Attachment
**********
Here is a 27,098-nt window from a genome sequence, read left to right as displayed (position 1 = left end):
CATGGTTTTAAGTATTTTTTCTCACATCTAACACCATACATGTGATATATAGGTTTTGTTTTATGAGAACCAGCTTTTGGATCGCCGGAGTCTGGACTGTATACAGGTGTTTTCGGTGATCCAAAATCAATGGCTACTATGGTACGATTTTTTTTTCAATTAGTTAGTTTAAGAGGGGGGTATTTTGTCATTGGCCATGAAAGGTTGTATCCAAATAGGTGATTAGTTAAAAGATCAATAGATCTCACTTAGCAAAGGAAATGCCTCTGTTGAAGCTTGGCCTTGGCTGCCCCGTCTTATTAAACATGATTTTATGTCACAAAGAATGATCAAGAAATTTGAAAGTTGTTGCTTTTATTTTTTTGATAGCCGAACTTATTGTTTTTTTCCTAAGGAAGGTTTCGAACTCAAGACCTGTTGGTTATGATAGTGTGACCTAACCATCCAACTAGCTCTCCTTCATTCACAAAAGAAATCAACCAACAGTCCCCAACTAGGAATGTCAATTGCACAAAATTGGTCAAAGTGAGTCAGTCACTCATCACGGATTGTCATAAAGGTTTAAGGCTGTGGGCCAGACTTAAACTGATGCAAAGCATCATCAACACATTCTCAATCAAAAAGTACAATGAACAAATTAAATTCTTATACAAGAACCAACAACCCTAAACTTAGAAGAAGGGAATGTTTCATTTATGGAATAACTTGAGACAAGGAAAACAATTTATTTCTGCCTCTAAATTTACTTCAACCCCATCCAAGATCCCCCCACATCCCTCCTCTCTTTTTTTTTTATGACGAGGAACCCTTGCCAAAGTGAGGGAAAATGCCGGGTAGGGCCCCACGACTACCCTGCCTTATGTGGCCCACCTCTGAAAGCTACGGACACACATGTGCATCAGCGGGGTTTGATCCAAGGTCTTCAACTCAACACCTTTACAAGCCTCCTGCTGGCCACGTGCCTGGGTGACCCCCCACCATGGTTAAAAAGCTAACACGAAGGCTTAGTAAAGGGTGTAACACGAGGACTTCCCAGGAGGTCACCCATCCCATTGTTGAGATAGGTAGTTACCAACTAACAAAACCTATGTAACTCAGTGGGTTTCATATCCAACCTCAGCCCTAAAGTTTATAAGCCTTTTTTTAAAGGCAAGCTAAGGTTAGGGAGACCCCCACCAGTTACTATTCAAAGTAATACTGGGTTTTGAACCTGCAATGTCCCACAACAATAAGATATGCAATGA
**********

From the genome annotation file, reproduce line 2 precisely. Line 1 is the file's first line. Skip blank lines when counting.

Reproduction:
CATGGTTTTAAGTATTTTTTCTCACATCTAACACCATACATGTGATATATAGGTTTTGTTTTATGAGAACCAGCTTTTGGATCGCCGGAGTCTGGACTGTATACAGGTGTTTTCGGTGATCCAAAATCAATGGCTACTATGGTACGATTTTTTTTTCAATTAGTTAGTTTAAGAGGGGGGTATTTTGTCATTGGCCATGAAAGGTTGTATCCAAATAGGTGATTAGTTAAAAGATCAATAGATCTCACTTAGCAAAGGAAATGCCTCTGTTGAAGCTTGGCCTTGGCTGCCCCGTCTTATTAAACATGATTTTATGTCACAAAGAATGATCAAGAAATTTGAAAGTTGTTGCTTTTATTTTTTTGATAGCCGAACTTATTGTTTTTTTCCTAAGGAAGGTTTCGAACTCAAGACCTGTTGGTTATGATAGTGTGACCTAACCATCCAACTAGCTCTCCTTCATTCACAAAAGAAATCAACCAACAGTCCCCAACTAGGAATGTCAATTGCACAAAATTGGTCAAAGTGAGTCAGTCACTCATCACGGATTGTCATAAAGGTTTAAGGCTGTGGGCCAGACTTAAACTGATGCAAAGCATCATCAACACATTCTCAATCAAAAAGTACAATGAACAAATTAAATTCTTATACAAGAACCAACAACCCTAAACTTAGAAGAAGGGAATGTTTCATTTATGGAATAACTTGAGACAAGGAAAACAATTTATTTCTGCCTCTAAATTTACTTCAACCCCATCCAAGATCCCCCCACATCCCTCCTCTCTTTTTTTTTTATGACGAGGAACCCTTGCCAAAGTGAGGGAAAATGCCGGGTAGGGCCCCACGACTACCCTGCCTTATGTGGCCCACCTCTGAAAGCTACGGACACACATGTGCATCAGCGGGGTTTGATCCAAGGTCTTCAACTCAACACCTTTACAAGCCTCCTGCTGGCCACGTGCCTGGGTGACCCCCCACCATGGTTAAAAAGCTAACACGAAGGCTTAGTAAAGGGTGTAACACGAGGACTTCCCAGGAGGTCACCCATCCCATTGTTGAGATAGGTAGTTACCAACTAACAAAACCTATGTAACTCAGTGGGTTTCATATCCAACCTCAGCCCTAAAGTTTATAAGCCTTTTTTTAAAGGCAAGCTAAGGTTAGGGAGACCCCCACCAGTTACTATTCAAAGTAATACTGGGTTTTGAACCTGCAATGTCCCACAACAATAAGATATGCAATGA